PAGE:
Andrew Keen, conservative commentator on Web 2.0, succeeds in making obvious connections– such as that between internet culture and Marxist thought (presumption: this is a bad thing). Check out this article:
I’m listening now to a UC Berkeley podcast in which Keen, as guest speaker for the Introduction to Computers class, makes an interesting contrast between our Web 2.0 present and the hyptothetical future described by George Orwell in 1984. Unlike in 1984, where writing in a journal is an act of defiance and individuality, Keen suggests that the ultimate act of defiance and individuality today is not to pick up pen and paper, or rather, not to blog. Most bloggers, he argues, have nothing to say.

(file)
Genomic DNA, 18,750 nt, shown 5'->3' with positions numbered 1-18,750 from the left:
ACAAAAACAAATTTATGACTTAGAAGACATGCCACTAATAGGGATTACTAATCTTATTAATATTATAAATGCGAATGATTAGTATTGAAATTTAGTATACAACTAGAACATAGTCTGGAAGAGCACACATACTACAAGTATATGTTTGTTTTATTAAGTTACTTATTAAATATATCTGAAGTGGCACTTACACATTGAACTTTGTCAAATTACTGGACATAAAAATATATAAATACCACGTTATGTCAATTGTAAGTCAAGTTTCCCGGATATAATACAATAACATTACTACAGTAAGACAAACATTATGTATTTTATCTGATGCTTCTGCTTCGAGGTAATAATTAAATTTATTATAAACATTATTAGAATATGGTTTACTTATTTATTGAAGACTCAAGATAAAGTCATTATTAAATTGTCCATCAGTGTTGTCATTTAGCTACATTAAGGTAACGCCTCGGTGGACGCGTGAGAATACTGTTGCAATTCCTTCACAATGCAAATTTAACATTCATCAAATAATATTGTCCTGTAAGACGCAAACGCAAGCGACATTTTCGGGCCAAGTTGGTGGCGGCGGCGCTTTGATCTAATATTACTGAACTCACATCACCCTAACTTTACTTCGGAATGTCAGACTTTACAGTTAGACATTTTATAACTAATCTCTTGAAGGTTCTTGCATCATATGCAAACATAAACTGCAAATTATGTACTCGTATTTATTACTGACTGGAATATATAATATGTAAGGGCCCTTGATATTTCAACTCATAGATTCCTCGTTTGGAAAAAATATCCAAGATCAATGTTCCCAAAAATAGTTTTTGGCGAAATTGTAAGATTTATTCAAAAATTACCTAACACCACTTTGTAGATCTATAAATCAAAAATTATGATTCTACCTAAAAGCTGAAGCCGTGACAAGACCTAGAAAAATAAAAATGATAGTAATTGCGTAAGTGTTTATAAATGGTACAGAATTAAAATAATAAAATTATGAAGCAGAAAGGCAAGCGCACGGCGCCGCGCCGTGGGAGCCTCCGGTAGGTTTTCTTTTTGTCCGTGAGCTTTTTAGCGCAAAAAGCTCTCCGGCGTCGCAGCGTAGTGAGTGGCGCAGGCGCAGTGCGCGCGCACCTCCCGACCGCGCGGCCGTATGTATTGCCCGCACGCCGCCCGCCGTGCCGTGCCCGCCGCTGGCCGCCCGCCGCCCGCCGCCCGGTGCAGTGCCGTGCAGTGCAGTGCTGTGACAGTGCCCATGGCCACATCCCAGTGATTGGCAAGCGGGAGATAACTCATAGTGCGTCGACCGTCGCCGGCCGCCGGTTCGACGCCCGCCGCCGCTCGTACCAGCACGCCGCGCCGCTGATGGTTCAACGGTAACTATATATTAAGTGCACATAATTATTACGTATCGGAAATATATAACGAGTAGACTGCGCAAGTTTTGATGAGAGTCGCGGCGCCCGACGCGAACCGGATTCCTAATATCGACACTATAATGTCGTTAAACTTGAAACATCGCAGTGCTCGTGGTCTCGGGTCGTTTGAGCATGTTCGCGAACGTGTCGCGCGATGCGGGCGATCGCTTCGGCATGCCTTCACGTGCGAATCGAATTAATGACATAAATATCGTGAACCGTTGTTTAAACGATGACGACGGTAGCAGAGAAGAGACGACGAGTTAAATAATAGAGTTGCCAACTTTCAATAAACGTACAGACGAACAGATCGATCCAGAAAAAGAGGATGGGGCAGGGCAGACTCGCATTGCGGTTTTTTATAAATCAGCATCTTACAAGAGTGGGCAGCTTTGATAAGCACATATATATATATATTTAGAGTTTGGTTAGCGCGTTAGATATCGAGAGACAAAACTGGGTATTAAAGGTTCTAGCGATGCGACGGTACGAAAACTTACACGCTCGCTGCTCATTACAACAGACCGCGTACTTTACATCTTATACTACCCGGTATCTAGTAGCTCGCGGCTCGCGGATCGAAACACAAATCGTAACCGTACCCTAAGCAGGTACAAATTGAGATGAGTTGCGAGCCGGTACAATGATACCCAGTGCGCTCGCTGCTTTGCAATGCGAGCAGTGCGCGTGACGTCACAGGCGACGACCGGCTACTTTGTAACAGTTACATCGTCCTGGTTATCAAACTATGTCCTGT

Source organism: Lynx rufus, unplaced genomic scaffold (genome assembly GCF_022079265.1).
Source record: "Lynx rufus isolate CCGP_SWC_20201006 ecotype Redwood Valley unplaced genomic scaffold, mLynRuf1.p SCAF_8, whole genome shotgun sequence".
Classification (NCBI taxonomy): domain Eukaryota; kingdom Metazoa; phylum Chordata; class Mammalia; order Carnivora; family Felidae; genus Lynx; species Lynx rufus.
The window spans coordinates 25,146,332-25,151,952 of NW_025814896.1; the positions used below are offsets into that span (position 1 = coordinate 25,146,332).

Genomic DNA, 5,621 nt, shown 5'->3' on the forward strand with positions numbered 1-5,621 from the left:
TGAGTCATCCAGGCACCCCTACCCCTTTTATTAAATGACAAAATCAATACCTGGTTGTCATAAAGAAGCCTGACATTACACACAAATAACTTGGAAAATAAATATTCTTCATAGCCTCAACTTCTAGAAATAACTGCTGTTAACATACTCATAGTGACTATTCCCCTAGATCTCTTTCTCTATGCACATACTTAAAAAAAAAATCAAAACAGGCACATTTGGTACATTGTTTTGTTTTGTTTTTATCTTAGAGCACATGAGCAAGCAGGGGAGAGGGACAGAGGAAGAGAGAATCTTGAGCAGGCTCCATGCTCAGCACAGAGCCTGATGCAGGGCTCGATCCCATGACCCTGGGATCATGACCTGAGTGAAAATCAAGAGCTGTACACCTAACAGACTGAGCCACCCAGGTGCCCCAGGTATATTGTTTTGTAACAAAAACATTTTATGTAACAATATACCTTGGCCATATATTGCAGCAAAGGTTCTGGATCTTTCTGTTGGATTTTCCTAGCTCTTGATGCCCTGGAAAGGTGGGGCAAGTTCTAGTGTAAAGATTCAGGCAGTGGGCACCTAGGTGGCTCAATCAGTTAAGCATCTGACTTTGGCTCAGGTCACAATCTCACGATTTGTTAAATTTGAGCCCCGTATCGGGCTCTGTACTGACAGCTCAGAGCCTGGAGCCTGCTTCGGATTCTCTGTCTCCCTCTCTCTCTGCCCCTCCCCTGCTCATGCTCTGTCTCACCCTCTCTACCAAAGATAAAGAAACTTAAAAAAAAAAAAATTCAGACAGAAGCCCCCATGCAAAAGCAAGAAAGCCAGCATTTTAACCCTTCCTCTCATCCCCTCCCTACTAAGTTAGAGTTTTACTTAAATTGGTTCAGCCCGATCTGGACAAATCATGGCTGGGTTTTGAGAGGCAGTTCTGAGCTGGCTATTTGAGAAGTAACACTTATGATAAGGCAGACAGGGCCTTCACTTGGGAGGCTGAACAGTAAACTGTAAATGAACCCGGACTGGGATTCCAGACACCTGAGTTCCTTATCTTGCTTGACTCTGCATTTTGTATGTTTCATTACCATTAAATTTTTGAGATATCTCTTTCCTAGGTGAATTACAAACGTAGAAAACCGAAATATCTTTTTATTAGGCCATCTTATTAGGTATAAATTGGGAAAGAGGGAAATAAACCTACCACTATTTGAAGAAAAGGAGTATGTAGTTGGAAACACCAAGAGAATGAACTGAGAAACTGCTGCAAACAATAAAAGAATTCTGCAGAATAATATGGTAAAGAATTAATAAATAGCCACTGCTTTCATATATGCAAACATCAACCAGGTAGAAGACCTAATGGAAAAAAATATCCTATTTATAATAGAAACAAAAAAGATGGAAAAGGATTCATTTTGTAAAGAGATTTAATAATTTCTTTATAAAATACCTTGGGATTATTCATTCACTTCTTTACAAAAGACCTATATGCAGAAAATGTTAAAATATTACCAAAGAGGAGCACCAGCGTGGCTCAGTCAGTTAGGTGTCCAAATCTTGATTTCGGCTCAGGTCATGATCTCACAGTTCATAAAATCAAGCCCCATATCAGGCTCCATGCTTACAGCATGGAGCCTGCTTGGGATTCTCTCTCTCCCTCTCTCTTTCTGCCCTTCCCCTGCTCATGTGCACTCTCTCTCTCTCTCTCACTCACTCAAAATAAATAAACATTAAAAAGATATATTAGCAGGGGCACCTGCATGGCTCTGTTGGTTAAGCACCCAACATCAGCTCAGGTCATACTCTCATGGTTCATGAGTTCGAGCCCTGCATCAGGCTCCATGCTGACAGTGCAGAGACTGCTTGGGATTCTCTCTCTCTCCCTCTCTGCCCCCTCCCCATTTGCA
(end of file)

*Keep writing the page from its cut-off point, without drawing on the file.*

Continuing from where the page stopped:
Of course, Keen blogs. And podcasts. Incessantly. Main topic: why other people have nothing to say and ought to stop talking.
Why do stupid things happen to smart people? Poor Keen. The internet exists to serve him, apparently, and his fellow elite. But when it serves others, the whole thing feels too new and “seductive” to him (his book is called The Great Seduction; forgive no link). In some ways, I can find myself in agreeement. New ideas can be hard to digest. Better to go back and review time honored, classical concepts, like (ready, Keen?) hubris.